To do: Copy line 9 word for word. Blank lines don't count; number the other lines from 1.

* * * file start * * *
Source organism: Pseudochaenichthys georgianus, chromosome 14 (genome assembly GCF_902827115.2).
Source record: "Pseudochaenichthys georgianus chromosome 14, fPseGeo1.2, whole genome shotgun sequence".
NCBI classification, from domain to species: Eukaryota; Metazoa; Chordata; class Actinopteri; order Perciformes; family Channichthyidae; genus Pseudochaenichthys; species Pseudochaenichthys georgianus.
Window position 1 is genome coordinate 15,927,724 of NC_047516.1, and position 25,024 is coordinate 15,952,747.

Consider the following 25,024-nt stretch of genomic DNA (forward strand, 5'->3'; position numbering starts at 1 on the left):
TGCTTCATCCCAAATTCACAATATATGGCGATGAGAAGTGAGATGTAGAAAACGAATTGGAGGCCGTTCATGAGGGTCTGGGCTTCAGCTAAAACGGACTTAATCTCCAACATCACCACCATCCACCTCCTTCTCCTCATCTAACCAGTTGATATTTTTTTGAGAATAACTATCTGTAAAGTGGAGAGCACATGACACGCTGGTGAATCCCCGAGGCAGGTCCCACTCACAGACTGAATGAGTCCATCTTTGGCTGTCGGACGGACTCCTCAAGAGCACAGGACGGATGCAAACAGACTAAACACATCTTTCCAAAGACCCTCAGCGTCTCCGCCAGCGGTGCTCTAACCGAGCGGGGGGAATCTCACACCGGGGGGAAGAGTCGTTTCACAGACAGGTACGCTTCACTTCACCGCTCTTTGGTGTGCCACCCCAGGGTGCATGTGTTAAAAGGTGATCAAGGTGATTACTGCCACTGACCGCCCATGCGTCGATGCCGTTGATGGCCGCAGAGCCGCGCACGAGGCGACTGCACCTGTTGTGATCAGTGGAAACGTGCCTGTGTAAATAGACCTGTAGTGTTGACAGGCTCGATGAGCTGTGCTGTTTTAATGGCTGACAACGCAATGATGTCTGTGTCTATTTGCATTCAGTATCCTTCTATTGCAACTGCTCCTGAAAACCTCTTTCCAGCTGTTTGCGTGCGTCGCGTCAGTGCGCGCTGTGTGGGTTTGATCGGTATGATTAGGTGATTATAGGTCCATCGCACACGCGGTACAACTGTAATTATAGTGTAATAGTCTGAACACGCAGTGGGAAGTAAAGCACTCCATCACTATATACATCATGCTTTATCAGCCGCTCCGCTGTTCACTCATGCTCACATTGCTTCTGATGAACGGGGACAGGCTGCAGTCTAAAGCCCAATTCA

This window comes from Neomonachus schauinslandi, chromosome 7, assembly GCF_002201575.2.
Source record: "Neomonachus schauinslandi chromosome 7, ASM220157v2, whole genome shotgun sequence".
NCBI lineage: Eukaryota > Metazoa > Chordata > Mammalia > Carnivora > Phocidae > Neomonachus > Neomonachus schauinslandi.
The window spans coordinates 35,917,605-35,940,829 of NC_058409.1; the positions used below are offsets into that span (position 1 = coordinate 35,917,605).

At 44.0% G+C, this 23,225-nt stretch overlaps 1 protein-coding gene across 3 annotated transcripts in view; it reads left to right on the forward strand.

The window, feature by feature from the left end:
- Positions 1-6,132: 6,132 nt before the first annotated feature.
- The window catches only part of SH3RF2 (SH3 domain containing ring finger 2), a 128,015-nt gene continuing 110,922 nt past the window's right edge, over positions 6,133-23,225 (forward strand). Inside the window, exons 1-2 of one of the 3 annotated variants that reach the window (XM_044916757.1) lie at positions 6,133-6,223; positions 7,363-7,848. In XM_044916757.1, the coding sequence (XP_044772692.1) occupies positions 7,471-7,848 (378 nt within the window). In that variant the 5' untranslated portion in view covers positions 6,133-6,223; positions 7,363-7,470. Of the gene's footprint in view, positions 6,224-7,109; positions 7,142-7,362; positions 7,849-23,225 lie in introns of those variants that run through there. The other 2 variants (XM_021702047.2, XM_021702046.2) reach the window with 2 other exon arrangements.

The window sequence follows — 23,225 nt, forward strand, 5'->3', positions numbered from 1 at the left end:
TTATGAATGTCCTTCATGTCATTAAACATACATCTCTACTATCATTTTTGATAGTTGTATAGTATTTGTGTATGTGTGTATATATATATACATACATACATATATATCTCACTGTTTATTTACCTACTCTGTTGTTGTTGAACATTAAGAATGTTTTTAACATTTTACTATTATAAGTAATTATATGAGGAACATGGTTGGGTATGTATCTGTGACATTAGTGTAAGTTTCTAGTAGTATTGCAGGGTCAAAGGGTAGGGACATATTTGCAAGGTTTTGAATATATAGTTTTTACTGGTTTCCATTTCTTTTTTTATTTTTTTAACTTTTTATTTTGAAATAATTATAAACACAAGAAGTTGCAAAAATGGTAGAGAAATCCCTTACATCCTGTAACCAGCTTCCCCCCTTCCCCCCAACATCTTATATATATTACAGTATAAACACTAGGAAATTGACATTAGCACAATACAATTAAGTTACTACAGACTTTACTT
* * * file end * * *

NCBI lineage: Eukaryota > Metazoa > Chordata > Mammalia > Carnivora > Phocidae > Neomonachus > Neomonachus schauinslandi.